Sweet lamingtons with coffee (or tea)!-A A +A
Pots and Pans
Thursday, February 20, 2014
WHEN I started doing culinary demonstrations in Manila way back in the mid ‘80s or so, I was introduced to this little square delights that is covered with chocolate and desiccated coconut in one of those food expositions.
Naturally, I was inclined to know more about this delicious treat.
It was the late Mrs. Mary Kaw of Peotraco Industries that launched my “career” as a food and cake demonstrator and decorator as well as being an emcee for various products and companies in Manila and other parts of the Philippines.
And for that, I am truly thankful for my friend whom I am sure continues to guide me in my endeavors as a culinary artist.
I became curious obviously with so many new things, to explore, to taste, to see and to put my hands into action on these new items.
And to my surprise, Peotraco also sold different imported Lamington coatings which logically made me more into the preparation of such.
However, they stopped selling this many years ago.
Sad to say, I cannot remember all the flavors except for chocolate, ube and pandan.
But that was enough to whet my appetite for this newfound dessert then.
Called lamingtons, these sweet treats are very popular in Australia where it originated.
They are originally made out of sponge cakes, sliced into about 2” squares, sometimes sandwiched with a filling of jelly, jam or cream then coated with a thin cover of chocolate sauce before it is rolled with desiccated coconut.
Served normally in the afternoon with tea or coffee, lamington has evolved into several variants.
It would be safe to say that any type of cake can be used, be it chiffon, butter, chocolate, vanilla or the usual sponge and coating can range from chocolate (dark to white and in-between) and flavored coatings for a different twist.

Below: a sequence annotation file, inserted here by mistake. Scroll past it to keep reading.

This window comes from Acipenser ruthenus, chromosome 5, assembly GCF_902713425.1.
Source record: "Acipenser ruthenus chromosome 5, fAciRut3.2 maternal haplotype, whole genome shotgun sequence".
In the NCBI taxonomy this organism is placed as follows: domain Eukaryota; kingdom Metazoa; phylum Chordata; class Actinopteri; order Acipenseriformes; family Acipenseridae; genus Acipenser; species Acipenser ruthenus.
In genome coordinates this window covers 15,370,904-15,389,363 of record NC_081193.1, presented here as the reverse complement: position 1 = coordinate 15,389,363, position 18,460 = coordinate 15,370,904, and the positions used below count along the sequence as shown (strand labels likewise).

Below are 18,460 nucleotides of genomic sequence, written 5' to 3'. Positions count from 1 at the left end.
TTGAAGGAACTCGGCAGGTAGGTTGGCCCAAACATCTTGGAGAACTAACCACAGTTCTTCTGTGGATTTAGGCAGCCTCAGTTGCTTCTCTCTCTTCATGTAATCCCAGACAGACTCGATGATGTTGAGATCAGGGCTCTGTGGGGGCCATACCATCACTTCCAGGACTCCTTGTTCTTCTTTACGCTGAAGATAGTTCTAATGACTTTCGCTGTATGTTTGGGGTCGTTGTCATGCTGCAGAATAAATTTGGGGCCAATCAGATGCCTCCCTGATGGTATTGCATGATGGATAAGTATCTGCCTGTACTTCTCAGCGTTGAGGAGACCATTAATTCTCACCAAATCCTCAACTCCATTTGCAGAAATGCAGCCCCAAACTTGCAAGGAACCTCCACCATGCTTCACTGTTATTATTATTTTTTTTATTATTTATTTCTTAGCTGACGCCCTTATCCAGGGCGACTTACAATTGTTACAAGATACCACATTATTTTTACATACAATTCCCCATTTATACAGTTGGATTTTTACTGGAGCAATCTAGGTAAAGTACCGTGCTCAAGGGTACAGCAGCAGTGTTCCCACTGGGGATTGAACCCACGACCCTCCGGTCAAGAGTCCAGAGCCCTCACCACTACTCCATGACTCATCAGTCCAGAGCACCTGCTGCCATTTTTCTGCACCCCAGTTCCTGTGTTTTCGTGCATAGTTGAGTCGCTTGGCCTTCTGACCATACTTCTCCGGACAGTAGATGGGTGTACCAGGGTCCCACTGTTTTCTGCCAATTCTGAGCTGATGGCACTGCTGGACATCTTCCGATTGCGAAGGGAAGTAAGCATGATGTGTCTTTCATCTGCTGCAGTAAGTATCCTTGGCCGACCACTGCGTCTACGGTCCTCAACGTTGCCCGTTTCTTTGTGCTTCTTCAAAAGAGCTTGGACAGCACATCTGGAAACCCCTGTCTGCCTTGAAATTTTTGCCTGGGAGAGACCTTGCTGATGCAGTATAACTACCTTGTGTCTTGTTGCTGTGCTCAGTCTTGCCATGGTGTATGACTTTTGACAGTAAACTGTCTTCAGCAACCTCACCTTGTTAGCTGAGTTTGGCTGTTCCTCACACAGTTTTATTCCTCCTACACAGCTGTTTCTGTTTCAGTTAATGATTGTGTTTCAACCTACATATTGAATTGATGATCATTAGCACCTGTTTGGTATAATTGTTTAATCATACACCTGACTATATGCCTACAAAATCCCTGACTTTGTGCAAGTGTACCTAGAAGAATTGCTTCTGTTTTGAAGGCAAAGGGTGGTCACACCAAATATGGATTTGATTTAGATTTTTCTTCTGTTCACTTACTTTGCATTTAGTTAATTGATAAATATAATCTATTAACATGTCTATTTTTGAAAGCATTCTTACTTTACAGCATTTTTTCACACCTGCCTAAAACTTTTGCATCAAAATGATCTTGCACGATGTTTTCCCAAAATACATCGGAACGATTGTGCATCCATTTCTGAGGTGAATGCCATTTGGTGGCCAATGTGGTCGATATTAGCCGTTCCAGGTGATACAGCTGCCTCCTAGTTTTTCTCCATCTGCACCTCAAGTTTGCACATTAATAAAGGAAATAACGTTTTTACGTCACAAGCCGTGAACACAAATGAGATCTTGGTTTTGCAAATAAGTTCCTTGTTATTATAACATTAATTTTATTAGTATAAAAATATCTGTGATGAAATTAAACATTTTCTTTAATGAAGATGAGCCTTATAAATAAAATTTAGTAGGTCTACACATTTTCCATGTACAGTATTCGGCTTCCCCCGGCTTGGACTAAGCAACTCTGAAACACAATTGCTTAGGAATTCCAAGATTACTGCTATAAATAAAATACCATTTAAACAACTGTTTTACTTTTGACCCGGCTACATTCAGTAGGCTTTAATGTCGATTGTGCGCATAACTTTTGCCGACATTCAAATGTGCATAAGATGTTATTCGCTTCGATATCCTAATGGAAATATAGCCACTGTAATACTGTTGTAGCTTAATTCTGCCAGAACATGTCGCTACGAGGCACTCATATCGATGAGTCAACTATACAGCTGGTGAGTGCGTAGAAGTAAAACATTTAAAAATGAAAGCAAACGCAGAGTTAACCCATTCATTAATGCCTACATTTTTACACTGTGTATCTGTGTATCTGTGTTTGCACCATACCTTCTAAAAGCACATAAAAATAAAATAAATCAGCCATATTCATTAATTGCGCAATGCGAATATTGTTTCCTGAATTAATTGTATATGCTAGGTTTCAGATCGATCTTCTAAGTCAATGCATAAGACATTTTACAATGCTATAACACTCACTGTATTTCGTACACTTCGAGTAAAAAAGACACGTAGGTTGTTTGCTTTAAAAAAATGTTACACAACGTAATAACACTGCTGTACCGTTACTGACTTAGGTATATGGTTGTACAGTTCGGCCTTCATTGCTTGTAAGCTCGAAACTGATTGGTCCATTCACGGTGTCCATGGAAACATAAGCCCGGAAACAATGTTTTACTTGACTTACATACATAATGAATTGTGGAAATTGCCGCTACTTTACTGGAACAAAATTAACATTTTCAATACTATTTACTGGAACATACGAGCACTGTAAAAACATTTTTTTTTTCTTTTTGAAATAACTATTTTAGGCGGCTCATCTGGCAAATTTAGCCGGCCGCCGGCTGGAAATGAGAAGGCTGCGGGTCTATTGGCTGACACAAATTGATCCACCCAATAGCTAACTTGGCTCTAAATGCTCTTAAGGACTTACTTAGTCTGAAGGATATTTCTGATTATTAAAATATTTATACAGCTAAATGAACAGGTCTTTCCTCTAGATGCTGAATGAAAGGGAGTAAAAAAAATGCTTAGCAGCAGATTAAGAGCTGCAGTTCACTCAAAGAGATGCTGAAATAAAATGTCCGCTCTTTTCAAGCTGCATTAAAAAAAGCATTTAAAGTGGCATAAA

With the commercially available sauces and coatings in the market, it would be possible to come up with your own “signature” lamingtons.
Instead of desiccated coconut, which is usually the very fine type, one can also use the “imported” coconut which is kind of large in size and somewhat moist, chocolate shavings or mini chips, assorted sprinkles normally used for cakes, and finely chopped or ground nuts.
For the more business-minded individuals, these can be packaged in 6’s, 12’s or more in a box that is usually used for brownies or bars.
Each piece can be placed in a paper cup liner for a better visual presentation, either all of the same variety or an assortment of sort.
The one good thing about this dessert is that since it is dipped in a coating, this should help preserve the cake inside and can last a bit longer than the usual cakes or bars.
A good idea for gift giving, plus the fact that this can be made ahead of time and refrigerated to keep the freshness.
Tip: why not use some alcohol for a tipsy lamington? Kind of like a fruit cake square.
But don’t dip the whole thing since brushing it would be enough unless one wants to sell “alcohol-infused” bars!
The possibilities are endless for a mix and match flavor and taste.
With a little more imagination, creativity and selling skills, voila! This sure would be a best-seller!
By the way, did I mention that a day-old cake is better for this?
Published in the Sun.Star Cagayan de Oro newspaper on February 20, 2014.